This! This was the room I needed! Granted, it will be a bit more compact in my book, but when I walked into the PCPA, I knew I'd walked into my library's back room. Okay, yes, libraries often have archive rooms, but in my hometown I've never seen one (definitely not in the years in which I've been writing). And this archive is specific to the history of a small town. And, the point, of course, is that I happened upon it at exactly the moment I needed it.

Could I have finished my ghost story before now? I'm honestly not sure. Maybe if I'd been pushing myself harder, I'd have stumbled across another answer. Or, the story would have run a different way and I wouldn't have needed that archive room.

Or, maybe this was exactly how the story was supposed to be, only I wasn't meant to find this place until yesterday.


Wednesday, February 21, 2018

Bye-Bye, Etsy: Jumping Rails is Jumping Ship

You may have noticed something different about my blog. Probably not, because let's face it, if you actually do follow me, I haven't been posting here enough to draw attention to any changes. So, instead of making you guess (if the title of this post wasn't obvious enough), I'll point it out. Over to the right, in the sidebar, there used to be a little button that said, "I sell on Etsy!" I was so excited the day I added that button. I loved that I was getting into my painting and wand-making enough to justify joining the ranks of Etsy sellers. I was so excited to have come up with the name Jumping Rails for my shop -- a name that reflected my tendency to constantly jump from one art form to another.

The image that represented Jumping Rails.
But two days ago, I closed my shop. Jumping Rails is no more.

"Why?" you ask.

The biggest reason is that I'm tired of paying listing fees for items that don't sell online. They sell, sure, but in person. It's not like I'm off doing art shows every weekend or anything, but the few I do per year are the places where my art sales happen. Online, not so much. It may have looked like it because I used an Etsy app to mark off the things I had listed when I sold them, but those sales did not come about because of Etsy. So why should I list them there at all? Why pay them fees for what I'm doing myself, in person?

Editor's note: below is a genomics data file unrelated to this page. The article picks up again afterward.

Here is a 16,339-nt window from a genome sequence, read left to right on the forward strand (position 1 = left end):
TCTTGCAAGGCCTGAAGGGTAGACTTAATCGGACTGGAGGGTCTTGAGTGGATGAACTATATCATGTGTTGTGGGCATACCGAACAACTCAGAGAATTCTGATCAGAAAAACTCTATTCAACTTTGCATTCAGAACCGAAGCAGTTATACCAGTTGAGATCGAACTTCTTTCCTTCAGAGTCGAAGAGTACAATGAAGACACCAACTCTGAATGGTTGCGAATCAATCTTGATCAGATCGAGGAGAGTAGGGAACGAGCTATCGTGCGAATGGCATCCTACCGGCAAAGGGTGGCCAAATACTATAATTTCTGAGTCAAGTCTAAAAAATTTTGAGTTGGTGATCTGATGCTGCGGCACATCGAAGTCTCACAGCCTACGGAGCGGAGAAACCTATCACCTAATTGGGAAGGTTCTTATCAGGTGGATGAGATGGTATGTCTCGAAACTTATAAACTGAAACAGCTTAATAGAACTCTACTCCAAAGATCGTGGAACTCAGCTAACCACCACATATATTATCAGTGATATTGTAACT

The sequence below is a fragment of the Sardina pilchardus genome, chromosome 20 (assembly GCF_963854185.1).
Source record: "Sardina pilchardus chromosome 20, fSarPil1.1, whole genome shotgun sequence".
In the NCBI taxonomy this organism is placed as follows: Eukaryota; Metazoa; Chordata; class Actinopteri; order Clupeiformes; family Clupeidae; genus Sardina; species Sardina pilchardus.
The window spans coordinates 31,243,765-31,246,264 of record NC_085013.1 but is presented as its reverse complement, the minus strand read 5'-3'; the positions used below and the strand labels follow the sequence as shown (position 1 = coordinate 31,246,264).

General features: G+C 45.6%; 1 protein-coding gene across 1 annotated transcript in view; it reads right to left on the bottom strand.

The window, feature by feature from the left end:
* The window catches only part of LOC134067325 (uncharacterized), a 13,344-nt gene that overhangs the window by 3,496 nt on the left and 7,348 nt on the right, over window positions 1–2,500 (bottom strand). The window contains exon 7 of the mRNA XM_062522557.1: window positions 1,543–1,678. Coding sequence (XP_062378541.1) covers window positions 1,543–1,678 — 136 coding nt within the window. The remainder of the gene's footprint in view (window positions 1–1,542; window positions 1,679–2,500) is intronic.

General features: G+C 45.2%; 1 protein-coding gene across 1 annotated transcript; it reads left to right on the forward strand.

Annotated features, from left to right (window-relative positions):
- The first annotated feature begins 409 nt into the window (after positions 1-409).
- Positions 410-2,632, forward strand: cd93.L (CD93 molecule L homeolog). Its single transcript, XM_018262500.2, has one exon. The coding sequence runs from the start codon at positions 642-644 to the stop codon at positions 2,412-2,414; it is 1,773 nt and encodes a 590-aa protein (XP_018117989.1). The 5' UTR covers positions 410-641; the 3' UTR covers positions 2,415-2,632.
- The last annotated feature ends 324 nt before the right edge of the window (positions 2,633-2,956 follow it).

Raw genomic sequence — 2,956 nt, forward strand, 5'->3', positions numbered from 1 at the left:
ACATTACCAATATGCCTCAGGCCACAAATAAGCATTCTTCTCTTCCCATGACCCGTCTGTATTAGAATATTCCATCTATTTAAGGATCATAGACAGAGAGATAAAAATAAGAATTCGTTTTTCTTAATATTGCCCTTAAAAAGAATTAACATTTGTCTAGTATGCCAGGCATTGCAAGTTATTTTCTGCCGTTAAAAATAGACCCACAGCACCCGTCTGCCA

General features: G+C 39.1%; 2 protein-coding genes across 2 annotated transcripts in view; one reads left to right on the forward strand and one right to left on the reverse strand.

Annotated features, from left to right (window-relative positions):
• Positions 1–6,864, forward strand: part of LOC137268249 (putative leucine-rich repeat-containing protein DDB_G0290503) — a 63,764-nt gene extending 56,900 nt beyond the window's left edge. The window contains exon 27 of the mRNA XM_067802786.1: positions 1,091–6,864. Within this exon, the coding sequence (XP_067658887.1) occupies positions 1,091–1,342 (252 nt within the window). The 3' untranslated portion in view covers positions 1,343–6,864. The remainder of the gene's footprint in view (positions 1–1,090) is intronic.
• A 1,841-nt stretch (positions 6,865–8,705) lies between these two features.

Am I blaming Etsy? No. Well, not exactly. I do think they've allowed certain products to be sold there that don't fit with their original vision and that has made the marketplace a bit unwieldy. And there are just so many sellers now. But I take full responsibility for the fact that I've done very little to promote my shop. Art is something I love, marketing is not. Which actually ties into another life decision I've made but won't go into in detail here. Suffice it to say, I've come to grips with the fact that my art and my writing must be hobbies right now because homeschooling my now-teenagers takes top priority.

What I want to say is, I'm not just giving up on art, and I'm not going to stop having my art available for purchase outside live events. You can follow me on Facebook and see the work I post. If something suits your fancy, message me. I always have matted prints of many of my paintings (4x6 prints in 5x7 mats) for $10 including shipping, and generally if I don't have one on hand I can print it quickly. You can purchase various sized prints of some of my work on FineArtAmerica.

So, while Jumping Rails has jumped the Etsy ship, I've not left completely. And maybe someday, things will have changed (either with Etsy or with me, or there will be a whole different ship to board) and Jumping Rails will be revived.